Ricardo Lopes

Being Uplifting

When someone chooses a career, they go for the work they like the most, within their abilities. I know I did when I followed software development. And yet, you don't see many people celebrating Mondays and lamenting the end of the week. Not even close.

Somewhere along the way we all experience the office politics, the bad management, the boring tasks, the lack of agency, and so on.

We love the craft, but not necessarily the job.

In all the teams I've worked with, I've never seen an ideal scenario where nothing is wrong. And I don't think I will, ever. And neither will you. The real world is always messy.

It's up to us to decide how we want to react to everything that is wrong around us.

"We have absolutely no control over what happens to us in life but what we have paramount control over is how we respond to those events."

Viktor Frankl

Being a complainer

Early in my career, I wouldn't shy away from the opportunity to complain about everything that was wrong with the codebase and with the company. Something was wrong, so someone had to complain about it!

Asked to waste time fixing data inconsistencies rather than addressing their root cause? What a prioritisation failure from leadership! Long build times slowing down development? What a terrible mess we've inherited from those who coded that in the first place!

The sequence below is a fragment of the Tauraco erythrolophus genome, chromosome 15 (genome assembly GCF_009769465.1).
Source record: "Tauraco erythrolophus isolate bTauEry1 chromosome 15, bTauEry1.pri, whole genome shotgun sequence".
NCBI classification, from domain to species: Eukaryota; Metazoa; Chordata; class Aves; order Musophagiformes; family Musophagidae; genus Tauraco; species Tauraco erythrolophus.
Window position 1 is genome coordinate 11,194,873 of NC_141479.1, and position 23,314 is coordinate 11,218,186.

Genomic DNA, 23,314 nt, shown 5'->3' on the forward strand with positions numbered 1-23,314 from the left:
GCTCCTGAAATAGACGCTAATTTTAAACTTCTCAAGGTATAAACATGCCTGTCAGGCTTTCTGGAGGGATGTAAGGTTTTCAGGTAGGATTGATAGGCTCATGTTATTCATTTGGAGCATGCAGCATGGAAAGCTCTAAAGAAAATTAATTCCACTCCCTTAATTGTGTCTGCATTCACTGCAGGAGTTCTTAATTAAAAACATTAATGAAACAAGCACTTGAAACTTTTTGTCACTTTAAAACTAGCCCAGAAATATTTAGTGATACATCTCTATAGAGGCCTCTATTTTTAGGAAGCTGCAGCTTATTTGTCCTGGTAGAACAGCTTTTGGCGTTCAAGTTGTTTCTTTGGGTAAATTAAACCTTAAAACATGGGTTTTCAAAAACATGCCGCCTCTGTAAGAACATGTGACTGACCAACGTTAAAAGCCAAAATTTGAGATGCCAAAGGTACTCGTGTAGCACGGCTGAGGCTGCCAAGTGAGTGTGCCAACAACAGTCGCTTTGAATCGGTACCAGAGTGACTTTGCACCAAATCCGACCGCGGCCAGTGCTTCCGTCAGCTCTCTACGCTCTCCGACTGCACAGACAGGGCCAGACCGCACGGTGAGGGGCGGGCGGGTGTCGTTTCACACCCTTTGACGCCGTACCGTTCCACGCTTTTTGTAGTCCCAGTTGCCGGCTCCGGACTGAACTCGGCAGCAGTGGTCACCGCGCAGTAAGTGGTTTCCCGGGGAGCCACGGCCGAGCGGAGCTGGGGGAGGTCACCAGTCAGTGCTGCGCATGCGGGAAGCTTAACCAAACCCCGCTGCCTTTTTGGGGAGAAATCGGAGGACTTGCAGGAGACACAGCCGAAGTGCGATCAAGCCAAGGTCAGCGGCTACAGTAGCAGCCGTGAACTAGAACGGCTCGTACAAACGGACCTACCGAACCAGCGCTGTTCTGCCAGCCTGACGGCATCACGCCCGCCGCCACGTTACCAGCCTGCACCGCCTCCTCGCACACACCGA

It truly felt like an important service to raise awareness of issues that were holding the company's mission back.

Over time, I got more experience and respect from peers. I was still an individual contributor, but was naturally doing more and more mentoring work.

One day, I was mentoring two recently-joined junior developers who were still learning how things worked. I was trying to be helpful and authentic, so I made sure to highlight plenty of issues with the codebase and with the organisation. It's useful to know the pitfalls to look out for, after all. All in good spirits.

Later, I had a conversation with my team lead, who learned about that session. That's where I had one of the biggest realisations of my career.

Being intentional

See, my intentions surely were pure, but I wasn't being the helpful mentor I thought I was: I was just being a complainer. I was just ranting about all the things I disliked.

As newly joined junior developers, they looked up to more established senior developers to form their opinion about what they've just signed up for. And if established senior developers paint such a gloomy picture, that's what they assume as true.

This sounds obvious in hindsight, but sometimes we need the timely reminder: if you've got a balanced view about something, but you overly focus on the bad parts, then you're not sharing an accurate representation of your views. Others can't read your mind, only interpret your actions, so they'll believe your views are the non-representative picture you've shared.

I realised that we shouldn't be complainers: instead, we should be intentional, fair reporters of our full range of opinions. This is especially important if there are people looking up to us and valuing and trusting what we're saying!

This realisation was critical to set the stage for the next one.